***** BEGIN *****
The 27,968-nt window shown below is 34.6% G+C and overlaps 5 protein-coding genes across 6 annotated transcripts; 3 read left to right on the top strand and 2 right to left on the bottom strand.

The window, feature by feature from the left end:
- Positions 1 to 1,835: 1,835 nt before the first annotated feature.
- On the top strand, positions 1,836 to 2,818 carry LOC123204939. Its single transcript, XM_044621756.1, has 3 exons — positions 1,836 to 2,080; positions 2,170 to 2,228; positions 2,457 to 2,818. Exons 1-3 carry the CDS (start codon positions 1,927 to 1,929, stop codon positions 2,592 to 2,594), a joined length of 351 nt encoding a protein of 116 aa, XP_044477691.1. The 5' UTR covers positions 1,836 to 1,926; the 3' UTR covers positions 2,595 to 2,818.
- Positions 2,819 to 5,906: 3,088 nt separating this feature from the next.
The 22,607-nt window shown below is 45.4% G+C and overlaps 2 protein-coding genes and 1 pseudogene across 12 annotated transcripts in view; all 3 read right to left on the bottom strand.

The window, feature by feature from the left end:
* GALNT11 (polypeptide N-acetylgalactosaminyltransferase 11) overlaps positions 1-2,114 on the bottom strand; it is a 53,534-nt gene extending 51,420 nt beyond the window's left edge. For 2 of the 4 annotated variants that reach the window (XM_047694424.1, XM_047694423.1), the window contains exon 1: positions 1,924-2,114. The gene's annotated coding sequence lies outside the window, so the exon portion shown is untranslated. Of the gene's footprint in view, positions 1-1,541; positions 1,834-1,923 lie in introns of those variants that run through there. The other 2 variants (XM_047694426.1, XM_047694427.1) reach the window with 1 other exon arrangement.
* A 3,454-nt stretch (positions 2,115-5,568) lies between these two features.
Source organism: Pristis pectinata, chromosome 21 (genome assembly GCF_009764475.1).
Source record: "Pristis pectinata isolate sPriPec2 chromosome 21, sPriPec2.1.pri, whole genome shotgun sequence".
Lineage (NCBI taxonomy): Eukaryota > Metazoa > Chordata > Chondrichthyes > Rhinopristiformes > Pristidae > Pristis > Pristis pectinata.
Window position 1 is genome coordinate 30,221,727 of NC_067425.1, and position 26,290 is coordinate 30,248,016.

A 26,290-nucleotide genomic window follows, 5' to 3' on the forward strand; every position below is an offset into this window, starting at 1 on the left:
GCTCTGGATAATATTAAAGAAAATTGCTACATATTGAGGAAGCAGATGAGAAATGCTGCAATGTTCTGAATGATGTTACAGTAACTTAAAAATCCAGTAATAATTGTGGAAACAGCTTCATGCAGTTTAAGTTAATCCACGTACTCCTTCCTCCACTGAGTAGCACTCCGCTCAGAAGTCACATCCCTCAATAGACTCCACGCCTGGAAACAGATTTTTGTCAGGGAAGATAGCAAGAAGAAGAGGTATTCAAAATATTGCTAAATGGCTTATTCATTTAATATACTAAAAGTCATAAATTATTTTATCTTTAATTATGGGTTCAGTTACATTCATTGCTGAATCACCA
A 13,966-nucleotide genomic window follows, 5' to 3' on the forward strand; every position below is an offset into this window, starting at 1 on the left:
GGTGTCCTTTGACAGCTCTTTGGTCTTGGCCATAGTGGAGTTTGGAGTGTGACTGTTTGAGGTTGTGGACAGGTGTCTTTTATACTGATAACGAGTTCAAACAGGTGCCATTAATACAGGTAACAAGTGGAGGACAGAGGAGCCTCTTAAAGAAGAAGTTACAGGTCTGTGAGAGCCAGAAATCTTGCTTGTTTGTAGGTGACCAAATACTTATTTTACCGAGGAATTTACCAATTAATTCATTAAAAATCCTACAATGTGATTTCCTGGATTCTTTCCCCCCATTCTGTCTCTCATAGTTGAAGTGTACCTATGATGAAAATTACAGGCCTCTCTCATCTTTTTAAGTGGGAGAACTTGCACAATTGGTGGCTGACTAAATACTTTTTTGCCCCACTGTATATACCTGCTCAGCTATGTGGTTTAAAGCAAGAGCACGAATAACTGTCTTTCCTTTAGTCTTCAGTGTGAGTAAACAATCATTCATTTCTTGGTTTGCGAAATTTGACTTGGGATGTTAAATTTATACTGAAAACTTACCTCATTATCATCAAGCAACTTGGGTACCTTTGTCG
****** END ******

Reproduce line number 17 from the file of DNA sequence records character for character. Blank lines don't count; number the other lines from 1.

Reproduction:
GGTGTCCTTTGACAGCTCTTTGGTCTTGGCCATAGTGGAGTTTGGAGTGTGACTGTTTGAGGTTGTGGACAGGTGTCTTTTATACTGATAACGAGTTCAAACAGGTGCCATTAATACAGGTAACAAGTGGAGGACAGAGGAGCCTCTTAAAGAAGAAGTTACAGGTCTGTGAGAGCCAGAAATCTTGCTTGTTTGTAGGTGACCAAATACTTATTTTACCGAGGAATTTACCAATTAATTCATTAAAAATCCTACAATGTGATTTCCTGGATTCTTTCCCCCCATTCTGTCTCTCATAGTTGAAGTGTACCTATGATGAAAATTACAGGCCTCTCTCATCTTTTTAAGTGGGAGAACTTGCACAATTGGTGGCTGACTAAATACTTTTTTGCCCCACTGTATATACCTGCTCAGCTATGTGGTTTAAAGCAAGAGCACGAATAACTGTCTTTCCTTTAGTCTTCAGTGTGAGTAAACAATCATTCATTTCTTGGTTTGCGAAATTTGACTTGGGATGTTAAATTTATACTGAAAACTTACCTCATTATCATCAAGCAACTTGGGTACCTTTGTCG